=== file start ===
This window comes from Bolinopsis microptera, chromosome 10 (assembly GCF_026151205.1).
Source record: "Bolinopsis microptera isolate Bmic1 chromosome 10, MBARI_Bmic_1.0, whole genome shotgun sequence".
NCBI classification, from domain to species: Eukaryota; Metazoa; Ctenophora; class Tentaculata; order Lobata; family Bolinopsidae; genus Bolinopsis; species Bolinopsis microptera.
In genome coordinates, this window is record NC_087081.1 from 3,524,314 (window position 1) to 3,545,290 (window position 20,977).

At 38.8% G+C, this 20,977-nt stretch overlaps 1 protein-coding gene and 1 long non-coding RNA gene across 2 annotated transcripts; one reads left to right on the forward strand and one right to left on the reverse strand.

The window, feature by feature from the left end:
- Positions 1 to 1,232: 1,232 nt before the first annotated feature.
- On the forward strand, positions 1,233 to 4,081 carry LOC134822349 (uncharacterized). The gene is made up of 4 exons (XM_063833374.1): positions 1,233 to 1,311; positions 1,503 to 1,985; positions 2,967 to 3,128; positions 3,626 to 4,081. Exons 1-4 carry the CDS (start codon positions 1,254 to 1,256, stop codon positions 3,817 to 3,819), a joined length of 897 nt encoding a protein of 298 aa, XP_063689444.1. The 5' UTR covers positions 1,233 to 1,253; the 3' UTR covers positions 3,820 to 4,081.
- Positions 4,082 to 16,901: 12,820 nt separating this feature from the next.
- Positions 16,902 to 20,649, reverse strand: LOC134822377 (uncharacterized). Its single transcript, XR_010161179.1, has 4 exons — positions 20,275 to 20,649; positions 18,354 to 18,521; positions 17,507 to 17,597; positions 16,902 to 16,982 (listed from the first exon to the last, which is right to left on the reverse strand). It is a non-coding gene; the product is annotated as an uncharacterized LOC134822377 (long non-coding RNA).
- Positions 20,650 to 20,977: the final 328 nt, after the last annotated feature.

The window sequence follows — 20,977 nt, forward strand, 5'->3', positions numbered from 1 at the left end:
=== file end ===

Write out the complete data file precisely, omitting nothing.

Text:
This window comes from Bolinopsis microptera, chromosome 10 (assembly GCF_026151205.1).
Source record: "Bolinopsis microptera isolate Bmic1 chromosome 10, MBARI_Bmic_1.0, whole genome shotgun sequence".
NCBI classification, from domain to species: Eukaryota; Metazoa; Ctenophora; class Tentaculata; order Lobata; family Bolinopsidae; genus Bolinopsis; species Bolinopsis microptera.
In genome coordinates, this window is record NC_087081.1 from 3,524,314 (window position 1) to 3,545,290 (window position 20,977).

At 38.8% G+C, this 20,977-nt stretch overlaps 1 protein-coding gene and 1 long non-coding RNA gene across 2 annotated transcripts; one reads left to right on the forward strand and one right to left on the reverse strand.

The window, feature by feature from the left end:
- Positions 1 to 1,232: 1,232 nt before the first annotated feature.
- On the forward strand, positions 1,233 to 4,081 carry LOC134822349 (uncharacterized). The gene is made up of 4 exons (XM_063833374.1): positions 1,233 to 1,311; positions 1,503 to 1,985; positions 2,967 to 3,128; positions 3,626 to 4,081. Exons 1-4 carry the CDS (start codon positions 1,254 to 1,256, stop codon positions 3,817 to 3,819), a joined length of 897 nt encoding a protein of 298 aa, XP_063689444.1. The 5' UTR covers positions 1,233 to 1,253; the 3' UTR covers positions 3,820 to 4,081.
- Positions 4,082 to 16,901: 12,820 nt separating this feature from the next.
- Positions 16,902 to 20,649, reverse strand: LOC134822377 (uncharacterized). Its single transcript, XR_010161179.1, has 4 exons — positions 20,275 to 20,649; positions 18,354 to 18,521; positions 17,507 to 17,597; positions 16,902 to 16,982 (listed from the first exon to the last, which is right to left on the reverse strand). It is a non-coding gene; the product is annotated as an uncharacterized LOC134822377 (long non-coding RNA).
- Positions 20,650 to 20,977: the final 328 nt, after the last annotated feature.

The window sequence follows — 20,977 nt, forward strand, 5'->3', positions numbered from 1 at the left end: